Tax Relief
Updates
March 20, 2020
Recent actions and changes that may affect you due to COVID-19 tax relief measures recently passed are summarized below:

Families First Coronavirus Response Act, H.R. 6201
The Senate has passed the House’s coronavirus relief bill, the Families First Coronavirus Response Act, H.R. 6201. The bill includes provisions that will allow for expanded paid leave and tax credits aimed at providing relief during the coronavirus pandemic.  The bill is intended to be more inclusive than the protections under the existing Family and Medical Leave Act. 

Tax Credits for Employers
Among the many provisions in the coronavirus relief bill are several tax credits for employers who provide paid sick leave or family or medical leave for their employees who take leave for coronavirus related reasons. 

Payroll Tax Credit for Paid Family Leave
The bill provides an employer payroll tax credit that equals 100% of the qualified family leave wages paid by the employer mandated by the bill, subject to certain limitations.  The bill mandates employers with fewer than 500 employees to provide paid family leave when an employee is unable to work due to a need to care for a child of an employee if that child’s school or child care has been closed due to coronavirus. The payroll tax credit is generally available for up to $200 in wages for each day an employee receives qualified family leave wages. A maximum of $10,000 in wages per employee would be eligible for the credit.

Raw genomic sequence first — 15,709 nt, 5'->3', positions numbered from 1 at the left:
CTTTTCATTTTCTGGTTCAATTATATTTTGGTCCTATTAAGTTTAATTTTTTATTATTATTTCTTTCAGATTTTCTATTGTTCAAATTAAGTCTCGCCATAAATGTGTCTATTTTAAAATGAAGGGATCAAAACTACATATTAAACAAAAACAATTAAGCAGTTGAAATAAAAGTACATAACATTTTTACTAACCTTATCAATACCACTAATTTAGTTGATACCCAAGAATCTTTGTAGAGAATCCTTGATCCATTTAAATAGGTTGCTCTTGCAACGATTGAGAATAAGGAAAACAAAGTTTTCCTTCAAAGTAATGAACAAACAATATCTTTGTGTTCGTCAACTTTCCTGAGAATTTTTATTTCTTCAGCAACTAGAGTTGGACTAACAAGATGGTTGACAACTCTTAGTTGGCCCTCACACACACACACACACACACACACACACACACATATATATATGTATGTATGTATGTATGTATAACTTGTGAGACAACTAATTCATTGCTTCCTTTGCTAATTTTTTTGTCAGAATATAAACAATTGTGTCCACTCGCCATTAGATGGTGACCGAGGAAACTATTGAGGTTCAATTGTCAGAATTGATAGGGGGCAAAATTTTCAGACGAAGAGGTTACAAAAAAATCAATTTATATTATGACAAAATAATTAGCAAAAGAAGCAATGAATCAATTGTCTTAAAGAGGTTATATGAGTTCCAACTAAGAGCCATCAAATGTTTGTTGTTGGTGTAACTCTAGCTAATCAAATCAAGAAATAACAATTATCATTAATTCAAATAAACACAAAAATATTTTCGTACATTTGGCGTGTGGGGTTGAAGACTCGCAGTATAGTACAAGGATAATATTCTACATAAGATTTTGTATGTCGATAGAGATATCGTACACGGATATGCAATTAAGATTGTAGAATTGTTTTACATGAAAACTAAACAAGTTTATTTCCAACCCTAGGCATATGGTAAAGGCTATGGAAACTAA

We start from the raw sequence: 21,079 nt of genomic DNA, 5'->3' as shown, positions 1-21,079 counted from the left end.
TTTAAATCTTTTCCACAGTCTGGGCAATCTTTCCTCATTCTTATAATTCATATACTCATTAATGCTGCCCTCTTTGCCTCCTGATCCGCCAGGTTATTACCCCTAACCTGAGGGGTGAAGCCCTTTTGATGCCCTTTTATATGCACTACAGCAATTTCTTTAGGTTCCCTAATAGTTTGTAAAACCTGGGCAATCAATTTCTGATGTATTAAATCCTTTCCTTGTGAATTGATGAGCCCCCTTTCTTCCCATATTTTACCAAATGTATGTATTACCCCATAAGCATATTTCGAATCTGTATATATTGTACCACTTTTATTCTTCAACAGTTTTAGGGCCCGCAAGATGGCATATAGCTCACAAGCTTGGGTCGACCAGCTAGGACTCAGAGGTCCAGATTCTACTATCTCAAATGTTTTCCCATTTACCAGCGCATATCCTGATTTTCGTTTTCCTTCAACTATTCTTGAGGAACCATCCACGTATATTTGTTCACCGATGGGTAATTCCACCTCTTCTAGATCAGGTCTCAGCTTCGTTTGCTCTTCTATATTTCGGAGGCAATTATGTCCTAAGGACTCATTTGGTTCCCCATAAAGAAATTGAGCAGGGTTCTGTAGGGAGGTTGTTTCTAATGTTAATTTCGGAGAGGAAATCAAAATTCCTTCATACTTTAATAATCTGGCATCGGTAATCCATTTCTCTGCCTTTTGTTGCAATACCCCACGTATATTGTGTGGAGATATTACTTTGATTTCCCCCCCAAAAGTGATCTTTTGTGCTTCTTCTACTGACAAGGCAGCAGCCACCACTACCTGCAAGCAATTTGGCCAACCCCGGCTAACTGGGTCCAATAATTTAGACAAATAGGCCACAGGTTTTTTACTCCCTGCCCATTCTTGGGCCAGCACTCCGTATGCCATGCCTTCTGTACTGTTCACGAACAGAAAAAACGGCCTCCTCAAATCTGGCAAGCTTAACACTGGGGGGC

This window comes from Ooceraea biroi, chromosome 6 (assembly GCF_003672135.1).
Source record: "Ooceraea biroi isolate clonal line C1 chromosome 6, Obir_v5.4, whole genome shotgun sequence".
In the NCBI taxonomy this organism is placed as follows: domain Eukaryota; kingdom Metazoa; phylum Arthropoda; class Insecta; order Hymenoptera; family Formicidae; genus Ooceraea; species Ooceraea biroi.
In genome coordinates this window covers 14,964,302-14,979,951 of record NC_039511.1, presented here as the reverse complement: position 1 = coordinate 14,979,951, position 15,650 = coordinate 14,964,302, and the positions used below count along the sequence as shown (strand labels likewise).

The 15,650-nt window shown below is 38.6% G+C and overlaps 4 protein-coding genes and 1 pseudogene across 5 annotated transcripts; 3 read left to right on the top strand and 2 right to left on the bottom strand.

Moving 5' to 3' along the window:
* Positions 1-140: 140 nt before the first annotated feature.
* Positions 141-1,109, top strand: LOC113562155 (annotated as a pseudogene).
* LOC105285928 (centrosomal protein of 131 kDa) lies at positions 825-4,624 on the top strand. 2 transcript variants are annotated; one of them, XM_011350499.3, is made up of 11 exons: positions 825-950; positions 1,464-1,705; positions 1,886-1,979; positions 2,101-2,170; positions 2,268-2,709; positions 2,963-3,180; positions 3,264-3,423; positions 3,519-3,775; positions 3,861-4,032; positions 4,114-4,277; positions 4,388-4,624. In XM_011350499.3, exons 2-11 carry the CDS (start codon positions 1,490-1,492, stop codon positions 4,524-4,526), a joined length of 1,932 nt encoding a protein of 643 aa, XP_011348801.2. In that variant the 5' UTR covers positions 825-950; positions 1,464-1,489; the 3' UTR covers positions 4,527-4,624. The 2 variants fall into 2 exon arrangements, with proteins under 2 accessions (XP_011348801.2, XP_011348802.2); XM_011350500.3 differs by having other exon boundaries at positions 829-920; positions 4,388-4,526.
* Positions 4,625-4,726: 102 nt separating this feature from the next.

Payroll Tax Credit for Paid Sick Leave
The bill also provides an employer payroll tax credit that equals 100% of the qualified sick leave wages paid by the employer mandated by the bill, subject to certain limitations.  The bill mandates employers with fewer than 500 employees to provide up to 80 hours of paid sick time through the end of 2020 if the employee is unable to work for any of the following reasons:
  • to comply with a requirement to quarantine due to exposure to or symptoms of coronavirus;
  • to care for an at-risk family member under quarantine; and
  • to care for a child if that child’s school or child care has been closed due to coronavirus.
The payroll tax credit is generally available for up to $511 in wages (for workers who are quarantined or who have COVID-19) and wages of up to $200 for other workers for each day an employee receives qualified sick leave pay.   The credit is available for a maximum of 10 days per calendar quarter.

Small Business with less than 50 Employees
The coronavirus relief bill does provide the Secretary of Labor with authority to exempt small businesses with fewer than 50 employees from these mandated paid leave requirements when the imposition of such requirements would jeopardize the viability of the business. 

Self Employed Individuals
Self-employed individuals would also be eligible for the refundable credits for qualified family leave and qualified sick leave equivalent amounts.

Tax Deadline Relief
On March 13th, the President issued an emergency declaration under the Robert T. Stafford Disaster Relief and Emergency Assistance Act in the response to the ongoing coronavirus pandemic. The Emergency Declaration instructed the IRS “to provide relief from tax deadlines to Americans who have been adversely affected by the COVID-19 emergency, as appropriate, pursuant  Code Sec. 7508A(a) .”